Classify employees correctly using the exempt wages definition

One complicated issue that is often handled incorrectly is the classification of employees. Some companies are choosing to classify their employees as exempt. They may feel this practice will save them from the minimum wage laws. What is the Exempt Wages definition and how can you use it correctly?

payroll-300x200 Classify employees correctly using the exempt wages definition

The exempt wages definition can be found at https://www.dol.gov/whd/overtime/fs17g_salary.htm. Please review this fact sheet for additional information.

To qualify for exempt status the following must apply:

The exempt wages definition is found in Section 13(a)(1) of the FLSA. It provides an exemption from both minimum wage and overtime pay for employees. They must be employed as bona fide executive, administrative, professional and outside sales employees. Section 13(a)(1) and Section 13(a)(17) also exempt certain computer employees. To qualify for the exemption, employees must meet certain job duties tests. They also must be paid on a salary basis at not less than $455 per week. Job titles do not determine exempt status. To qualify for the exemption an employee’s specific job duties must meet all of the regulations.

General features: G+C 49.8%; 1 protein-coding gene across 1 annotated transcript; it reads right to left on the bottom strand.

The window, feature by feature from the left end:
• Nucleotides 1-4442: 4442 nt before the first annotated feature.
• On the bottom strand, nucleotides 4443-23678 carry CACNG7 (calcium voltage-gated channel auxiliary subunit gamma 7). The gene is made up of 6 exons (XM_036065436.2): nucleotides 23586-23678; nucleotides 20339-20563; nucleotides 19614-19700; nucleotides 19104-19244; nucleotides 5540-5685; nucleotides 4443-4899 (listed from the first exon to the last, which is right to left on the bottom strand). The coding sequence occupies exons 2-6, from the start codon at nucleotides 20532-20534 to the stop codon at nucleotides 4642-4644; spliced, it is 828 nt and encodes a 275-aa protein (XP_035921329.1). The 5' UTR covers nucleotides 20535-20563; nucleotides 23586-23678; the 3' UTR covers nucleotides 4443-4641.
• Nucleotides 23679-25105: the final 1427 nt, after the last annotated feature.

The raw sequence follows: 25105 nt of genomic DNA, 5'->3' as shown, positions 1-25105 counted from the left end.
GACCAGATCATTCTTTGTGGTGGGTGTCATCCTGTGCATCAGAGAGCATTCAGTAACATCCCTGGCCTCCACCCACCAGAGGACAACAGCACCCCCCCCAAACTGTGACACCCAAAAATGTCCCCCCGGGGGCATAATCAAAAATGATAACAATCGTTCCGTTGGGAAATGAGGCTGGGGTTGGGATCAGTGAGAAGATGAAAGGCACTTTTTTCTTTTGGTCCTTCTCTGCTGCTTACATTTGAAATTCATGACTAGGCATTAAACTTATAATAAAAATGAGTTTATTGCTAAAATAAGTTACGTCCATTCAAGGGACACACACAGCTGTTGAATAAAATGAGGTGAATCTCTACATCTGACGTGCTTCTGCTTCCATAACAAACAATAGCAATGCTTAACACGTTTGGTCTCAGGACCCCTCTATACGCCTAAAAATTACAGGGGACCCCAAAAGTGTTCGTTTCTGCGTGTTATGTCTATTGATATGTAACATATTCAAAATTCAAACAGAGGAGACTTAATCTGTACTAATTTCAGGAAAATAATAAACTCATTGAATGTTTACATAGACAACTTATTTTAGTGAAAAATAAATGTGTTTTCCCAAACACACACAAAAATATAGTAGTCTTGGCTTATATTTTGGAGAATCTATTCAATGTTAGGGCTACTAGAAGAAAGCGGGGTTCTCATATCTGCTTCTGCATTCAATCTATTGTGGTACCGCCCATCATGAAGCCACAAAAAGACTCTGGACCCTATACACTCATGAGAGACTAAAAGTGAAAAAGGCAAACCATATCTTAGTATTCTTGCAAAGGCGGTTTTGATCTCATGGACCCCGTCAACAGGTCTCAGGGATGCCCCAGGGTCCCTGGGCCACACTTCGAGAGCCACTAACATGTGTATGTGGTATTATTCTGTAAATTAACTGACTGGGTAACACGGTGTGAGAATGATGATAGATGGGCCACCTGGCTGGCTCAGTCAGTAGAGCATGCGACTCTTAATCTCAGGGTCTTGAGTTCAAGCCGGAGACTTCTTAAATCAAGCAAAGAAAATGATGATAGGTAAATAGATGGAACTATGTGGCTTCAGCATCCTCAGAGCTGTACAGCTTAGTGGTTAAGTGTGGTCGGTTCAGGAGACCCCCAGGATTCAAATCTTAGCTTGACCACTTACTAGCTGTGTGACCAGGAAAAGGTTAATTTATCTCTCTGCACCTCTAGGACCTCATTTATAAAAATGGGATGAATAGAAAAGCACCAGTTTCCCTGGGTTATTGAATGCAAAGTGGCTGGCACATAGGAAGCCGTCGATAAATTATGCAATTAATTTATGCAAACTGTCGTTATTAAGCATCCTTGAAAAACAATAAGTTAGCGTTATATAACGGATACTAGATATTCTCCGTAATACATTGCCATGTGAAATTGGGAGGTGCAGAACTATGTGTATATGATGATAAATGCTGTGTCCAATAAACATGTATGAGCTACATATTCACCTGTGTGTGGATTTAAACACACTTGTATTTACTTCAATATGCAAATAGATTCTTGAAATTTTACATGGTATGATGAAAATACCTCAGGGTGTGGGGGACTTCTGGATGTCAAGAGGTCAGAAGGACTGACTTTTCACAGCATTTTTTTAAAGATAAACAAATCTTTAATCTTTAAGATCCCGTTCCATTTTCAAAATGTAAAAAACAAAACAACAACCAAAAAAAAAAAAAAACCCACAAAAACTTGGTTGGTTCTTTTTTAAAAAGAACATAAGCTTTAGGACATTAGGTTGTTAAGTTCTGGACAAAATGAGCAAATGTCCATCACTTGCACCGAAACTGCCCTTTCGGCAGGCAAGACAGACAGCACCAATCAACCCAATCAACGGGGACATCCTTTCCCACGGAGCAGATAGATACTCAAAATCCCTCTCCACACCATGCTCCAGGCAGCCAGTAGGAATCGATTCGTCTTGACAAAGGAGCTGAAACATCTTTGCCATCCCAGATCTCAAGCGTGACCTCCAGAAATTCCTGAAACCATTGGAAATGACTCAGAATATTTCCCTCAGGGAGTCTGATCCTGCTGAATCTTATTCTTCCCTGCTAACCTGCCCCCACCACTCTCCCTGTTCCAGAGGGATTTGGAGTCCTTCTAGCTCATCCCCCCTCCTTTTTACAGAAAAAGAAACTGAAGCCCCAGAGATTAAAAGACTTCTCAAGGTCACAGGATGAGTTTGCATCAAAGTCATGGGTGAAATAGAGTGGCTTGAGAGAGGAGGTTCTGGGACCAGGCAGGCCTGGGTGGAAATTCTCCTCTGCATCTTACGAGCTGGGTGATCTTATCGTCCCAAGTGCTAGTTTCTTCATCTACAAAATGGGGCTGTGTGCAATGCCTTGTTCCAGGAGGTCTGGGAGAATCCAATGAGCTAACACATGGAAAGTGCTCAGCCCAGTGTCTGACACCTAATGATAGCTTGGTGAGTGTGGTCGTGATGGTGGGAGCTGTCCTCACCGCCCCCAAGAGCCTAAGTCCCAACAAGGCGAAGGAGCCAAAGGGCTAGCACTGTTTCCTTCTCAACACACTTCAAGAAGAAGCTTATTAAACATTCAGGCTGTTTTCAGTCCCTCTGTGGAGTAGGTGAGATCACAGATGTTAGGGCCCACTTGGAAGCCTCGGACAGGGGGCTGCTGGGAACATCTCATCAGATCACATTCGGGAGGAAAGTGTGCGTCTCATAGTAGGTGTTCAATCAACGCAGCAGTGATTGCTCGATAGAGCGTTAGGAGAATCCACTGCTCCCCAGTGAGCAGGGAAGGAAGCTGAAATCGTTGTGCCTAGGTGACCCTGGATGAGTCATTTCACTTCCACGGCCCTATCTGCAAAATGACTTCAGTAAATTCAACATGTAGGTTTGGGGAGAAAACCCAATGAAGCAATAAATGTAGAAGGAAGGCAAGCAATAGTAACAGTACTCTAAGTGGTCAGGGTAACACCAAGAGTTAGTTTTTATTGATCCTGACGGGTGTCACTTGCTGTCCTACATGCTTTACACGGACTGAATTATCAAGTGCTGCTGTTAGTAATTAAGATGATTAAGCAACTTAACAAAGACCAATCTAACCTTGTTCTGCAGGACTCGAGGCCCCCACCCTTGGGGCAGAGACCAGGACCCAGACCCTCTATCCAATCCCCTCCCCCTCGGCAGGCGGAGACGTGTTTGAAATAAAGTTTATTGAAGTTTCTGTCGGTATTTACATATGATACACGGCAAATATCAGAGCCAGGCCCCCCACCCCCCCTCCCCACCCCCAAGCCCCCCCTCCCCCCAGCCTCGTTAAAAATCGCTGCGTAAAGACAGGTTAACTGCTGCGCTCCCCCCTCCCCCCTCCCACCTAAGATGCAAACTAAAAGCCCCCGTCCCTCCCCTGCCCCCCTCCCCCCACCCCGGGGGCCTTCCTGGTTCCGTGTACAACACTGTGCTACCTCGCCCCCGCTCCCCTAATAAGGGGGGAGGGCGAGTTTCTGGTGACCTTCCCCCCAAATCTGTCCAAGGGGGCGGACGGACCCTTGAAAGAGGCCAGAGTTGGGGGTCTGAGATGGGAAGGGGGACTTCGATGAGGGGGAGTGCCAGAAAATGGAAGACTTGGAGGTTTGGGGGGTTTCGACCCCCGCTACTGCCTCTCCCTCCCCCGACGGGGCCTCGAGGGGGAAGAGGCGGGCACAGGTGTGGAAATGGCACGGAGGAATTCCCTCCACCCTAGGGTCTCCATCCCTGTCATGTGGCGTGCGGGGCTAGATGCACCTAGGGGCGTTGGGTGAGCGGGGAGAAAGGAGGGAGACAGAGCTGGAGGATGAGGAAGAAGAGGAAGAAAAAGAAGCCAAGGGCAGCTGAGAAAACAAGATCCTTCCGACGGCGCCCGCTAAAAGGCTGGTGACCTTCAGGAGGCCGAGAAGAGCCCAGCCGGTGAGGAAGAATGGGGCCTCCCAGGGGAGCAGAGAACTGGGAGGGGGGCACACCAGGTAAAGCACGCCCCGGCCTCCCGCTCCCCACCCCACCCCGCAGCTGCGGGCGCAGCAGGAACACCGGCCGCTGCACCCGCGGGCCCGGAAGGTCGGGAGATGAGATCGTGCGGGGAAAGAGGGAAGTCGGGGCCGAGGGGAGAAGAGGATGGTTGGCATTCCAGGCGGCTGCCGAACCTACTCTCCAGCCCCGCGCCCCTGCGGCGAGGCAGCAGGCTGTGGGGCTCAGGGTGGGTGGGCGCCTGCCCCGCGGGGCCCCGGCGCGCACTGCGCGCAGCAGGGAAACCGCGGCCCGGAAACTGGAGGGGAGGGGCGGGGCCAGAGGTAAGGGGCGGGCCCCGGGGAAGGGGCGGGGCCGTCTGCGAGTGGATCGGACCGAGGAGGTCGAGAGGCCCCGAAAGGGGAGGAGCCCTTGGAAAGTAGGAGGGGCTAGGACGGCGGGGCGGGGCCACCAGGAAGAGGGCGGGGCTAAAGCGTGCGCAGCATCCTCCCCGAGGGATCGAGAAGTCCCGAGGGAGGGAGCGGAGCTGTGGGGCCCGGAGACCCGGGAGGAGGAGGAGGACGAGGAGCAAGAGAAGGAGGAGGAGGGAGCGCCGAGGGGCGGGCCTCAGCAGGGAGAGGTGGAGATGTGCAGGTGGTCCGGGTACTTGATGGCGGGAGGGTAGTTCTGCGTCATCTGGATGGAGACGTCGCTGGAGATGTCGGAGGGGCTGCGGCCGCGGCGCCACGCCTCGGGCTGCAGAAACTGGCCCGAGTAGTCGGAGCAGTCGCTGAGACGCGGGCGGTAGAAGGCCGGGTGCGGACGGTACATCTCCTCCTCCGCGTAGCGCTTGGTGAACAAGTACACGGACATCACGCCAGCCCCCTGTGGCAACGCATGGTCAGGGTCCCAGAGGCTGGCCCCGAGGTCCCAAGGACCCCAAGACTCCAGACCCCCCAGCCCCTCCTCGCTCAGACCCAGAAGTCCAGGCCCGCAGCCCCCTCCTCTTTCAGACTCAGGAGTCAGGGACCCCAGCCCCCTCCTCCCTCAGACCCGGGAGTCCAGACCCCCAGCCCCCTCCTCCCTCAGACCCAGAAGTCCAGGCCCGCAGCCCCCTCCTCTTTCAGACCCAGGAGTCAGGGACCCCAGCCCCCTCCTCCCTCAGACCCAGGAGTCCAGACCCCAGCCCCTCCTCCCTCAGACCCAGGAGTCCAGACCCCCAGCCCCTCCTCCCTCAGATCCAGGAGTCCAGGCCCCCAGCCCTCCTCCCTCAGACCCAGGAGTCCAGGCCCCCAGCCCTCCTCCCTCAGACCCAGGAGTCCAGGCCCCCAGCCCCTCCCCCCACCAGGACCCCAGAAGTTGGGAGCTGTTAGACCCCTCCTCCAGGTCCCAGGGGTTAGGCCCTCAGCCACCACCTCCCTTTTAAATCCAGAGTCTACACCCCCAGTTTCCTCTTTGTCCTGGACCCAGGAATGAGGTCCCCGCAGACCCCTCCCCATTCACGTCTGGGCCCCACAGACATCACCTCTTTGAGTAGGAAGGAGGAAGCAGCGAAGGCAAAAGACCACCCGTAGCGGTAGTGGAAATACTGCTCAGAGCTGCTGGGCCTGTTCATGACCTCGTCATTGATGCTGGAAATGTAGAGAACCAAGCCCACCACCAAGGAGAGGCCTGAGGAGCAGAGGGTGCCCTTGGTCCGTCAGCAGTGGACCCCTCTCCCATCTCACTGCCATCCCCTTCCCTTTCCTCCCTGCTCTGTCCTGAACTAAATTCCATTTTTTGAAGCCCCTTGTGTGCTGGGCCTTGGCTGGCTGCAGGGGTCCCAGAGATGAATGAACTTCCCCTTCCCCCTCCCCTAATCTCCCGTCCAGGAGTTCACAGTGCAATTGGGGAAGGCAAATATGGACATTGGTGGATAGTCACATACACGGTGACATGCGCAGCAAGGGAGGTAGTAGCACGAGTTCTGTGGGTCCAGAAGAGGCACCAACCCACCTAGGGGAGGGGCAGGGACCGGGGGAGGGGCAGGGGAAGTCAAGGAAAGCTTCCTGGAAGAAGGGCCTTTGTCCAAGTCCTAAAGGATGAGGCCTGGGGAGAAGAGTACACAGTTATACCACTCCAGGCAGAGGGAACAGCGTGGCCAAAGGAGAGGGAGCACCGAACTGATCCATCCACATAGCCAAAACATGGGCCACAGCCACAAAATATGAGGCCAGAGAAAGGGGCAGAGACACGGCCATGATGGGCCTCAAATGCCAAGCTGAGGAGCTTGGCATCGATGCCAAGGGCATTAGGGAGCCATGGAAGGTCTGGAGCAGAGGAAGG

In addition to the job duties requirement. there are also salary requirements.

Salary Basis Requirement

To qualify for exemption, according to the exempt wages definition, employees generally must be paid at not less than $455 per week on a salary basis. These salary requirements do not apply to outside sales employees, or teachers. Exempt computer employees may be paid at least $455 on a salary basis or on an hourly basis at a rate not less than $27.63 an hour.

Being paid as an exempt employee means the employee is regularly paid. This can be paid at determined frequencies but should be consistent. It should also be paid if the employee does any work for the company. Deductions may be made if the employee does not show up for work such as for vacation, sick or non-paid time off. If the employee is ready, willing and able to work, deductions may not be made for time when work is not available. This is an important consideration. If there is down time and the employee is able to work, they still must be paid.

The company may lose the exemption if there is an actual practice of making improper use of deductions from the employees pay. Documentation must be maintained by the company for all deductions from payroll for exempt employees.

Contract Employees

As a small business owner you are always looking for a way to save money and improve cash flow. One method you may use is to avoid payroll taxes by using contract employees instead of w-2 employees. However you have to be very careful if you choose this method. The IRS has very strict rules governing the use of contract laborers. You may find these detailed at https://www.irs.gov/businesses/small-businesses-self-employed/independent-contractor-self-employed-or-employee. (more…)